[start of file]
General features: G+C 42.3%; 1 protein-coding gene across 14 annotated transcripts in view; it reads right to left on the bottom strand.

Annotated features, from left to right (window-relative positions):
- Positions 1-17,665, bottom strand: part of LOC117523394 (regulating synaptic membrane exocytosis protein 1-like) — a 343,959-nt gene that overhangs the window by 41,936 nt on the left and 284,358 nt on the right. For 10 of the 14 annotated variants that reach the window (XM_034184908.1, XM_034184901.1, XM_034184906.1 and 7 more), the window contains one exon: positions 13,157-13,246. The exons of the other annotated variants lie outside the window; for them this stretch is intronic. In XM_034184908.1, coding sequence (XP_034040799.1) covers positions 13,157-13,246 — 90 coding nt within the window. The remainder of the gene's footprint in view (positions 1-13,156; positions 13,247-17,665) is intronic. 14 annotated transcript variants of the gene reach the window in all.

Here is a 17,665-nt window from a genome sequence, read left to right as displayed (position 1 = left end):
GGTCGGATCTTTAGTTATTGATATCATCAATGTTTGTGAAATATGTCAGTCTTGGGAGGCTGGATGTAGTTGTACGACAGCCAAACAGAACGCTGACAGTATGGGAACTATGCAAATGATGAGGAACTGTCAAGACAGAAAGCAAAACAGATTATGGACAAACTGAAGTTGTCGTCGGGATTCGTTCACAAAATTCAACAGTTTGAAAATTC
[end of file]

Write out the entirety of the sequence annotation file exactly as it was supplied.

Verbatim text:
General features: G+C 42.3%; 1 protein-coding gene across 14 annotated transcripts in view; it reads right to left on the bottom strand.

Annotated features, from left to right (window-relative positions):
- Positions 1-17,665, bottom strand: part of LOC117523394 (regulating synaptic membrane exocytosis protein 1-like) — a 343,959-nt gene that overhangs the window by 41,936 nt on the left and 284,358 nt on the right. For 10 of the 14 annotated variants that reach the window (XM_034184908.1, XM_034184901.1, XM_034184906.1 and 7 more), the window contains one exon: positions 13,157-13,246. The exons of the other annotated variants lie outside the window; for them this stretch is intronic. In XM_034184908.1, coding sequence (XP_034040799.1) covers positions 13,157-13,246 — 90 coding nt within the window. The remainder of the gene's footprint in view (positions 1-13,156; positions 13,247-17,665) is intronic. 14 annotated transcript variants of the gene reach the window in all.

Here is a 17,665-nt window from a genome sequence, read left to right as displayed (position 1 = left end):
GGTCGGATCTTTAGTTATTGATATCATCAATGTTTGTGAAATATGTCAGTCTTGGGAGGCTGGATGTAGTTGTACGACAGCCAAACAGAACGCTGACAGTATGGGAACTATGCAAATGATGAGGAACTGTCAAGACAGAAAGCAAAACAGATTATGGACAAACTGAAGTTGTCGTCGGGATTCGTTCACAAAATTCAACAGTTTGAAAATTC